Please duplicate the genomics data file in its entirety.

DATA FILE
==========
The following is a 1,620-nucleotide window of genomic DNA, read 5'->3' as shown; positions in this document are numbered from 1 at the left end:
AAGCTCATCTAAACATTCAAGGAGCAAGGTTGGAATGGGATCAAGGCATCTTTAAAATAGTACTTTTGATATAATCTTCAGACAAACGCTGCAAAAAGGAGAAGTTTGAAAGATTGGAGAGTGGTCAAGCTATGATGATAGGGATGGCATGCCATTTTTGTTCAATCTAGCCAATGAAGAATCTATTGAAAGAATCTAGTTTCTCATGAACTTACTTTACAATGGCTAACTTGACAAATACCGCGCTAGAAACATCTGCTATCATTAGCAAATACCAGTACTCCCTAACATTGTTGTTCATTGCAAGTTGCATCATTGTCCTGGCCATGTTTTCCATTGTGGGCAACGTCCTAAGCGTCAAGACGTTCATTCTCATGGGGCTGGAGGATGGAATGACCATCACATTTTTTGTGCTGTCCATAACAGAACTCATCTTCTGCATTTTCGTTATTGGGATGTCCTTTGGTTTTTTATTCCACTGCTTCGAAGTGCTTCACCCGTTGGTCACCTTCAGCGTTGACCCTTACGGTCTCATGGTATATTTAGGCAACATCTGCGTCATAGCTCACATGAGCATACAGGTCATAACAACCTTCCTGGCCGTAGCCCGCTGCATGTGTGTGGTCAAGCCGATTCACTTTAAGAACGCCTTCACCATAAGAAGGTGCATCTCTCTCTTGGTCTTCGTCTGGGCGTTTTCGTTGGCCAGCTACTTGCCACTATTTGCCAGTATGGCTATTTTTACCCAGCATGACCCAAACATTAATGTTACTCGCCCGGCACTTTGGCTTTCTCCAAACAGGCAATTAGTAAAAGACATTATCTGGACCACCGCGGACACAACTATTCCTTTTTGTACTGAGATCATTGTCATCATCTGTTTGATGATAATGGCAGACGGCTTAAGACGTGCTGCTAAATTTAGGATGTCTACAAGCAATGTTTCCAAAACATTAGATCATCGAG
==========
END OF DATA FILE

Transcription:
The following is a 1,620-nucleotide window of genomic DNA, read 5'->3' as shown; positions in this document are numbered from 1 at the left end:
AAGCTCATCTAAACATTCAAGGAGCAAGGTTGGAATGGGATCAAGGCATCTTTAAAATAGTACTTTTGATATAATCTTCAGACAAACGCTGCAAAAAGGAGAAGTTTGAAAGATTGGAGAGTGGTCAAGCTATGATGATAGGGATGGCATGCCATTTTTGTTCAATCTAGCCAATGAAGAATCTATTGAAAGAATCTAGTTTCTCATGAACTTACTTTACAATGGCTAACTTGACAAATACCGCGCTAGAAACATCTGCTATCATTAGCAAATACCAGTACTCCCTAACATTGTTGTTCATTGCAAGTTGCATCATTGTCCTGGCCATGTTTTCCATTGTGGGCAACGTCCTAAGCGTCAAGACGTTCATTCTCATGGGGCTGGAGGATGGAATGACCATCACATTTTTTGTGCTGTCCATAACAGAACTCATCTTCTGCATTTTCGTTATTGGGATGTCCTTTGGTTTTTTATTCCACTGCTTCGAAGTGCTTCACCCGTTGGTCACCTTCAGCGTTGACCCTTACGGTCTCATGGTATATTTAGGCAACATCTGCGTCATAGCTCACATGAGCATACAGGTCATAACAACCTTCCTGGCCGTAGCCCGCTGCATGTGTGTGGTCAAGCCGATTCACTTTAAGAACGCCTTCACCATAAGAAGGTGCATCTCTCTCTTGGTCTTCGTCTGGGCGTTTTCGTTGGCCAGCTACTTGCCACTATTTGCCAGTATGGCTATTTTTACCCAGCATGACCCAAACATTAATGTTACTCGCCCGGCACTTTGGCTTTCTCCAAACAGGCAATTAGTAAAAGACATTATCTGGACCACCGCGGACACAACTATTCCTTTTTGTACTGAGATCATTGTCATCATCTGTTTGATGATAATGGCAGACGGCTTAAGACGTGCTGCTAAATTTAGGATGTCTACAAGCAATGTTTCCAAAACATTAGATCATCGAG